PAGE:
The Masculine Connection

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How to talk about emotions in a way that makes you stronger.

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The alleged reason why men don’t want to be emotionally open is because they’re afraid it will make them look weak. The common response to this from the matriarchy that runs psychology is it’s okay for men to be weak—any admonishment to be strong is merely a social construction. This is the "bullies are more afraid of you than you are of them" fallacy.

The truth, however, is it’s completely reasonably for men to fear weakness. It’s like being afraid of obesity or poverty—both are states that put you and the people you love in a precarious situation. Yet the avoidance of emotions makes us even weaker.

This situation appears to be a Catch-22 until we figure out how to talk about emotions while not only avoiding weakness, but by being strong. To do this we’ll need to throw out everything we know about talking about emotions—which, thankfully, for most men, isn’t that much.

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This is where a lesser psychologist would give you a list of do’s and don’ts when it comes to talking about emotions, but there is no trick or technique for it. When it comes to emotions, our intention is paramount—as with talking to girls, it doesn’t matter what we say so much as how we say it.

As such, here would be a few good reasons to talk about emotions:

  • To figure out our emotions because it’s only through talking about them that we will understand them. From here it's easier to figure out who we are so we can become who we want to be. 
  • To demonstrate to other men how to talk about emotions in the right way. It may be the first time they see another grown man doing so without looking like a soy boy. 
  • To broach discomfort in our psyche and use it to connect with other men.

And here would be a few bad reasons to talk about emotions:

  • To attract attention to ourselves.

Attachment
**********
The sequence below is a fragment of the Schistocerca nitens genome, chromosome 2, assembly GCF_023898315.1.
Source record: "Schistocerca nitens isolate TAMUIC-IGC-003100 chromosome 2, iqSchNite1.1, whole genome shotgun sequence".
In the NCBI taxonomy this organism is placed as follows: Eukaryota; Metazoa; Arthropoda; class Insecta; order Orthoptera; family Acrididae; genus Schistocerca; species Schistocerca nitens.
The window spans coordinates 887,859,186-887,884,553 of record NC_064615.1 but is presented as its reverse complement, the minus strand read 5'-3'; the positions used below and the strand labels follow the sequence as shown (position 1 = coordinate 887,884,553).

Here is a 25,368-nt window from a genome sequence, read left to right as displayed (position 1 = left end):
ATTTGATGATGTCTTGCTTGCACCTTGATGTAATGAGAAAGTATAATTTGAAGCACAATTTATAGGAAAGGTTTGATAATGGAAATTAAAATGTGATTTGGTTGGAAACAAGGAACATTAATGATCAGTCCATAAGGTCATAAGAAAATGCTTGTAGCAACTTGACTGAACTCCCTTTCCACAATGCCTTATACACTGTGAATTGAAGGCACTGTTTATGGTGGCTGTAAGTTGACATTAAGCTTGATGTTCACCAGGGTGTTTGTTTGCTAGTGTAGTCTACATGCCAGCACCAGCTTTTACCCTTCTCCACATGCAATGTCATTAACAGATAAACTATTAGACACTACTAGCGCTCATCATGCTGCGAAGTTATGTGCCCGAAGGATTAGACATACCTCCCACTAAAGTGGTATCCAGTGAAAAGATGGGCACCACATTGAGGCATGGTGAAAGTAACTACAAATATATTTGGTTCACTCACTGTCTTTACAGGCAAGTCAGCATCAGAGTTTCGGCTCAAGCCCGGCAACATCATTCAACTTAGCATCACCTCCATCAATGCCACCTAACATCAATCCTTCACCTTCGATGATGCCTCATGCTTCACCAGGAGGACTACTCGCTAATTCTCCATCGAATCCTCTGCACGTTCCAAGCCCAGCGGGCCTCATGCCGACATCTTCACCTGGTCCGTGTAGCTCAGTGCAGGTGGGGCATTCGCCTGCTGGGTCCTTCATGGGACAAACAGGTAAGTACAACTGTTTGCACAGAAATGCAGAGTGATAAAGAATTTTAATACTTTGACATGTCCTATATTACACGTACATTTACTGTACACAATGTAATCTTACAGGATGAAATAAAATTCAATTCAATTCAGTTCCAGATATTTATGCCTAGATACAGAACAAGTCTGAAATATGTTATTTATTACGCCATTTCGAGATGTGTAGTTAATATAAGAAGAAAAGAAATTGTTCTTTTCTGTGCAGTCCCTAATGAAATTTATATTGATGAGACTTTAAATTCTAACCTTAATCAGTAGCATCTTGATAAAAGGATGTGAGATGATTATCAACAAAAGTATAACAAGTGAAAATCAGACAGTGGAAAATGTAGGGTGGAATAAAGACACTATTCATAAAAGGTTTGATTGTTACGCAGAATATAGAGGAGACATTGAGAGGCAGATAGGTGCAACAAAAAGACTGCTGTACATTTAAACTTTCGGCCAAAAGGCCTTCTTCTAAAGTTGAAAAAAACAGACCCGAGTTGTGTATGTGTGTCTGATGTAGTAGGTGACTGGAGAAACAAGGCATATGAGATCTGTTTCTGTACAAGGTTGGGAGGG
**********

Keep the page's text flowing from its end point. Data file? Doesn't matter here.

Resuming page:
• To be the victim and get others to play into our victimhood (which is martyrdom). 
  • To indulge the emotion with a sense that we’re messed up and there’s nothing we can do about it (which is emotionalism).
  • To isolate, because no one else has gone through what we have so no one else can understand (which is the result of emotionalism).

We can see from this that to talk about emotions in a healthy way, it’s important to do it with two motivations in mind:

  1. responsibility and
  2. edification.


Emotions are an opportunity to take responsibility for ourselves and to figure out what we can do about our situation. Though we only need to pick one because we cannot have responsibility without edification and vice versa. 

Let’s look at an example of how it's possible talk about the same emotions in two completely different ways.

Guy One: “I’m having a difficult time finding a job and I’m not sure what else to do. What feels worse than not having a job is the feeling of being out of place, like I don’t really belong anywhere. When I ride in the subway, it doesn’t feel like I belong there. When I’m at the grocery store, it doesn’t feel like I belong there. It’s the overall sense of disconnection that gets to me. But at least I can do something to work through this difficulty, and in doing so I may even unlock latent potential I never knew I had. It’s still difficult, though, to ride out the gap between paychecks. The anxiety is overwhelming, but if nothing else, this experience may help me to manage anxiety in a healthier way.”

Now here’s another way to talk about this situation:

Guy two: “I cannot find a job and it’s terrible. I do well in all my interviews. Maybe it’s because of this thing one (race/gender/obesity/baldness/etc) issue. Yeah, I saw this study that showed my (race/gender/obesity/baldness/etc) issue was unconsciously a detriment for employment. Everything is unfair and nobody else can possibly know how I feel.” 

No one outside a Youtube comment thread would think that guy one is weak in any way. We know, intuitively, that an unemployed guy who takes responsibility is further along than a millionaire who doesn’t. 

The second guy, however, is toxic—to borrow a feminist term and use it in a more accurate way. No one will return his calls and few will even tell him why. His fragility makes others feel fragile, so they will tend to be less and less honest with him until eventually, any sort of feedback breaks down. It was all for naught as well because notice this second guy doesn't even talk about his emotions—he only fabricates reasons to justify his emotions.

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The matriarchy assumes that men don’t want to talk about emotions for fear of looking weak. That may be part of it, but more often I think it’s because men don’t know how. Women don’t know how either, but there’s less pressure on them to appear strong so they have much less to lose by appearing weak. 

The truth is talking about our emotions, in a certain way, makes us more masculine. In fact, it’s when we protect ourselves from anything—be it threats, women, work, or emotions—that ultimately makes us feminine.
 

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